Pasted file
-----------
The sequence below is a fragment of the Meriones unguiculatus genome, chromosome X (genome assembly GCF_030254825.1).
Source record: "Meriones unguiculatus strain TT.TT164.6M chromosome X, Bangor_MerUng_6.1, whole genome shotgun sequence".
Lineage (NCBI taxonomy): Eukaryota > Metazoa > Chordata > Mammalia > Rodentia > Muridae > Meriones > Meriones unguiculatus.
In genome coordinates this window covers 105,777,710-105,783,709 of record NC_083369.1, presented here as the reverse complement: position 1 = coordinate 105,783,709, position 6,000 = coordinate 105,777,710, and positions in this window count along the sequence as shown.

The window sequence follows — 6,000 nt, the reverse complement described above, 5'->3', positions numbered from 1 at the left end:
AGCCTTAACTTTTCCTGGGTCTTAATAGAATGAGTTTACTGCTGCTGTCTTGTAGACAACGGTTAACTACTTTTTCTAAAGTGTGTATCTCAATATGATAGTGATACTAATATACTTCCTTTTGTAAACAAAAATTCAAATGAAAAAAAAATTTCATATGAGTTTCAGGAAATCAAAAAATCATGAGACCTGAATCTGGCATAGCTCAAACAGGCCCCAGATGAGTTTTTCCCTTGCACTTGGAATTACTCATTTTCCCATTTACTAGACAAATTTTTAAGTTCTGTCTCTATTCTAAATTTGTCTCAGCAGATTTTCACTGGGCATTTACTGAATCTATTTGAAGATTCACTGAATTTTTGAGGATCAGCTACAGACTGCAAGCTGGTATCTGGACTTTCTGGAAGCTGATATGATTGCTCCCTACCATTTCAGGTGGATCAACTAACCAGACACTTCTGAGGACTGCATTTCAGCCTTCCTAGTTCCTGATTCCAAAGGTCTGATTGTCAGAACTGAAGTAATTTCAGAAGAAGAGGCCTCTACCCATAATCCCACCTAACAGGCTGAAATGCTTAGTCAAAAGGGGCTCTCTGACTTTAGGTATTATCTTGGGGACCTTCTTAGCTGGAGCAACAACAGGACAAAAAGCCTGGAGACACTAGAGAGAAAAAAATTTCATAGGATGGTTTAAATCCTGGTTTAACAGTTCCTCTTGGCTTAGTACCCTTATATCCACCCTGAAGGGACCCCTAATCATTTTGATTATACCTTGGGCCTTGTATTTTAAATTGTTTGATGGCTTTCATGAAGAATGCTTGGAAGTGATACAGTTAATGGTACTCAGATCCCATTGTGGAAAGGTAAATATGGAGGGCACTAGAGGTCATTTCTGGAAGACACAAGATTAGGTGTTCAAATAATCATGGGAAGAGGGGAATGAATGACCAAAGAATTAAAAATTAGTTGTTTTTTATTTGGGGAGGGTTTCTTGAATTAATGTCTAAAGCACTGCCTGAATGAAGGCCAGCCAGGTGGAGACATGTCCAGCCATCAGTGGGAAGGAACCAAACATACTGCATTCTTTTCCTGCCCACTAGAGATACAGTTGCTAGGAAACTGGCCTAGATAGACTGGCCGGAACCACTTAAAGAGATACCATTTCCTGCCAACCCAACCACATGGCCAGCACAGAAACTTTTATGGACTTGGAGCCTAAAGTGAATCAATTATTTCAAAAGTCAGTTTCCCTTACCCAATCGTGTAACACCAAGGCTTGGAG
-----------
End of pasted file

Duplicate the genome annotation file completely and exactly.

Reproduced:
The sequence below is a fragment of the Meriones unguiculatus genome, chromosome X (genome assembly GCF_030254825.1).
Source record: "Meriones unguiculatus strain TT.TT164.6M chromosome X, Bangor_MerUng_6.1, whole genome shotgun sequence".
Lineage (NCBI taxonomy): Eukaryota > Metazoa > Chordata > Mammalia > Rodentia > Muridae > Meriones > Meriones unguiculatus.
In genome coordinates this window covers 105,777,710-105,783,709 of record NC_083369.1, presented here as the reverse complement: position 1 = coordinate 105,783,709, position 6,000 = coordinate 105,777,710, and positions in this window count along the sequence as shown.

The window sequence follows — 6,000 nt, the reverse complement described above, 5'->3', positions numbered from 1 at the left end:
AGCCTTAACTTTTCCTGGGTCTTAATAGAATGAGTTTACTGCTGCTGTCTTGTAGACAACGGTTAACTACTTTTTCTAAAGTGTGTATCTCAATATGATAGTGATACTAATATACTTCCTTTTGTAAACAAAAATTCAAATGAAAAAAAAATTTCATATGAGTTTCAGGAAATCAAAAAATCATGAGACCTGAATCTGGCATAGCTCAAACAGGCCCCAGATGAGTTTTTCCCTTGCACTTGGAATTACTCATTTTCCCATTTACTAGACAAATTTTTAAGTTCTGTCTCTATTCTAAATTTGTCTCAGCAGATTTTCACTGGGCATTTACTGAATCTATTTGAAGATTCACTGAATTTTTGAGGATCAGCTACAGACTGCAAGCTGGTATCTGGACTTTCTGGAAGCTGATATGATTGCTCCCTACCATTTCAGGTGGATCAACTAACCAGACACTTCTGAGGACTGCATTTCAGCCTTCCTAGTTCCTGATTCCAAAGGTCTGATTGTCAGAACTGAAGTAATTTCAGAAGAAGAGGCCTCTACCCATAATCCCACCTAACAGGCTGAAATGCTTAGTCAAAAGGGGCTCTCTGACTTTAGGTATTATCTTGGGGACCTTCTTAGCTGGAGCAACAACAGGACAAAAAGCCTGGAGACACTAGAGAGAAAAAAATTTCATAGGATGGTTTAAATCCTGGTTTAACAGTTCCTCTTGGCTTAGTACCCTTATATCCACCCTGAAGGGACCCCTAATCATTTTGATTATACCTTGGGCCTTGTATTTTAAATTGTTTGATGGCTTTCATGAAGAATGCTTGGAAGTGATACAGTTAATGGTACTCAGATCCCATTGTGGAAAGGTAAATATGGAGGGCACTAGAGGTCATTTCTGGAAGACACAAGATTAGGTGTTCAAATAATCATGGGAAGAGGGGAATGAATGACCAAAGAATTAAAAATTAGTTGTTTTTTATTTGGGGAGGGTTTCTTGAATTAATGTCTAAAGCACTGCCTGAATGAAGGCCAGCCAGGTGGAGACATGTCCAGCCATCAGTGGGAAGGAACCAAACATACTGCATTCTTTTCCTGCCCACTAGAGATACAGTTGCTAGGAAACTGGCCTAGATAGACTGGCCGGAACCACTTAAAGAGATACCATTTCCTGCCAACCCAACCACATGGCCAGCACAGAAACTTTTATGGACTTGGAGCCTAAAGTGAATCAATTATTTCAAAAGTCAGTTTCCCTTACCCAATCGTGTAACACCAAGGCTTGGAG